The texture of words

Chilean Fox Terrier
What is that magic air mover?
Words carry more than information. The words you choose change the texture, the flavor of the information. They change the way readers view the world.

For instance, my public speaking students frequently choose “Legalization of Marijuana” as a topic. (The fact that they have been choosing this topic for over 30 years says something about our nation, but that’s for another article.) The audience of college students has probably heard this discussed dozens of times in various settings. So I suggest instead they discuss “Relegalization of Marijuana.” That often makes audiences cock their heads, the way a dog looks at a ceiling fan. That recasting of the topic can completely change the way the speaker approaches the topic and the way the audience hears it. Continue reading “The texture of words”

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Medium roundup for April 6

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I got behind on posting updates here, but I’ve been getting a lot of writing done on Medium. (Follow me there.) As my own writing evolves, I continue to focus on effective communication, but I’m also branching out into other areas of interest. This blog is, therefore, more and more focusing on my work as a writer in general. Accordingly, I will start including here links to things other than just communication-related posts, but I will use subheads to help you find the things you are most interested in.

Continue reading “Medium roundup for April 6”

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Roundup of Medium articles continued

Last week I posted all the Medium articles I have posted touching on communication from January and February. If you missed my reasons for doing so, you might like to know.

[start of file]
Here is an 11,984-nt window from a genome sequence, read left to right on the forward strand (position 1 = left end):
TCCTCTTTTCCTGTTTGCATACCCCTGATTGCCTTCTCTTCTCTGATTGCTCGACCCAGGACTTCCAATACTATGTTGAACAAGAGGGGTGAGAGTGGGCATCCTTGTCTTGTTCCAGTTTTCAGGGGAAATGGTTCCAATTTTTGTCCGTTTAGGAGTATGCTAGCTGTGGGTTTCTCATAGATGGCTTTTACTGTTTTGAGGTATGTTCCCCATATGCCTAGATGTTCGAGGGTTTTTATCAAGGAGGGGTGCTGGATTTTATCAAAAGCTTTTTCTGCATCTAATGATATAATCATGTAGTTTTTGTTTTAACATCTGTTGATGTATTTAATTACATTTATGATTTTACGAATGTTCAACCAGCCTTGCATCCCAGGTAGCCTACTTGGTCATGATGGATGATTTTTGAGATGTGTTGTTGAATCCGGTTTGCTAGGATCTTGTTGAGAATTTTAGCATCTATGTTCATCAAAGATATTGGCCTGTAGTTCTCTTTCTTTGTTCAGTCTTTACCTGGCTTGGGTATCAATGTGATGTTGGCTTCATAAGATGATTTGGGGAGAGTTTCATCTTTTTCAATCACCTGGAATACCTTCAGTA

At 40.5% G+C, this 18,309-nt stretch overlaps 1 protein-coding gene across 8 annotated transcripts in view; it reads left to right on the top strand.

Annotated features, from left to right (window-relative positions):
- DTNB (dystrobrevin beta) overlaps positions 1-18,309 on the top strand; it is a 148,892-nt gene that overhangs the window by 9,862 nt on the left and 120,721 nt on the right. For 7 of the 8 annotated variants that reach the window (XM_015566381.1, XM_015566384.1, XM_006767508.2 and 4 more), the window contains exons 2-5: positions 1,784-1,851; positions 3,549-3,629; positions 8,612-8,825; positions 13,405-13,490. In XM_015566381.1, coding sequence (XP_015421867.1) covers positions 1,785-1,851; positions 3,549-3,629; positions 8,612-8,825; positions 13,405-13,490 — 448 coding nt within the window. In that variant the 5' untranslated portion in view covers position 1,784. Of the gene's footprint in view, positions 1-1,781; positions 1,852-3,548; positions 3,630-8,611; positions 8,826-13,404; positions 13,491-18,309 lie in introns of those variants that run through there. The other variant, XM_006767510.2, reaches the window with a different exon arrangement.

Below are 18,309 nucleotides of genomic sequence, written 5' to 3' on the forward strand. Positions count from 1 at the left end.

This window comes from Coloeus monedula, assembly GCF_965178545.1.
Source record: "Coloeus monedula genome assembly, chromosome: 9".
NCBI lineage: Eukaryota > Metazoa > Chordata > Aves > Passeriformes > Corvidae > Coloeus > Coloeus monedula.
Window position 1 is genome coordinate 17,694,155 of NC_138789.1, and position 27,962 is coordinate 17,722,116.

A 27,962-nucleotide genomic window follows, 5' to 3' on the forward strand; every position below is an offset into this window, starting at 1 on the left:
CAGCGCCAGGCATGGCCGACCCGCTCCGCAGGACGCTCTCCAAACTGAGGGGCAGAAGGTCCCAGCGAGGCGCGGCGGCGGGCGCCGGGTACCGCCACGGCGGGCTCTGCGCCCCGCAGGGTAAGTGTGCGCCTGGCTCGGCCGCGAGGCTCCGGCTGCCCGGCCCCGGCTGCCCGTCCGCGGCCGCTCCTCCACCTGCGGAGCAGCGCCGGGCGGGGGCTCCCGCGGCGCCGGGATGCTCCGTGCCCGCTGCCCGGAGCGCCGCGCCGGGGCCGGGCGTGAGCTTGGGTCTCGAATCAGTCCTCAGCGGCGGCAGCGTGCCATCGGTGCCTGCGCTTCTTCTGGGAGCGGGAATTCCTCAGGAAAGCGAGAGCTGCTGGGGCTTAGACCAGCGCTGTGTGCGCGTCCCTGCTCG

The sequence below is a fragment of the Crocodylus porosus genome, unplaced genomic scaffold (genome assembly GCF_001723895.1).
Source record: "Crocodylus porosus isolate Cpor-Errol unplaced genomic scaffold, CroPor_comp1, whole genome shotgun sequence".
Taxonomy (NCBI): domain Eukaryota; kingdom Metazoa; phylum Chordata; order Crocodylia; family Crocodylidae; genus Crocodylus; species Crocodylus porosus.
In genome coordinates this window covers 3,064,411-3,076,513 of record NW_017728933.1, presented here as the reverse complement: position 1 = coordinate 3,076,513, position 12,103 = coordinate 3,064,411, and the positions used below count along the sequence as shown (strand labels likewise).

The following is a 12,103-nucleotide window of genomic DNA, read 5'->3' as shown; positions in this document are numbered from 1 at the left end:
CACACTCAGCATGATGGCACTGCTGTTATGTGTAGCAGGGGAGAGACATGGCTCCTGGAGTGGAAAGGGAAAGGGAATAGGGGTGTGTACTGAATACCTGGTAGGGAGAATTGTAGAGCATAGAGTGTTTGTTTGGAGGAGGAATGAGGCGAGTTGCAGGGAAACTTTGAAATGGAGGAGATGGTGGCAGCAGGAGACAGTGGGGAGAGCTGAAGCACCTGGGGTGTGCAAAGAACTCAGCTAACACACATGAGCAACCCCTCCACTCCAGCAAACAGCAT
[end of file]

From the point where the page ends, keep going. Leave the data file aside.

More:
Today I’m getting everything caught up—all the articles so far in March. I will then start sharing a roundup post each Friday, so the email list remains the best way to keep up with such posts.

I write on life management topics as well, so if you would like to see everything I write, follow me on Medium or look on Patreon for access to everything, including material that otherwise would only be available to Medium members (although you could just join Medium).

That catches up through Friday, March 16, 2018. I have others in the queue right now, though, so be sure to watch your email and this blog for updates, or follow on Medium or Patreon.

As always, I hope to help you increase your impact and influence!

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Roundup of Medium articles

Here is the index post of Medium articles I’ve posted through February—or at least the ones connected to effective communication. I’ll catch up on March a little later. If you would like to see all of my Medium articles, you can find them here.

That catches up all of January and February. I’ll catch up March before Friday.

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Speaking Impact: Changing because life changed

time-for-a-change

Long-time readers (and there are several of you out there—thank you!) know that I have gone through periods of not posting much. You might think that I’ve just gone through one of those and that it’s related to the loss of my son, which is the last thing I wrote about here.

You would be partly right.

On the other hand, you would be very wrong, and I need to update you, therefore. Continue reading “Speaking Impact: Changing because life changed”

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What I learned when my son died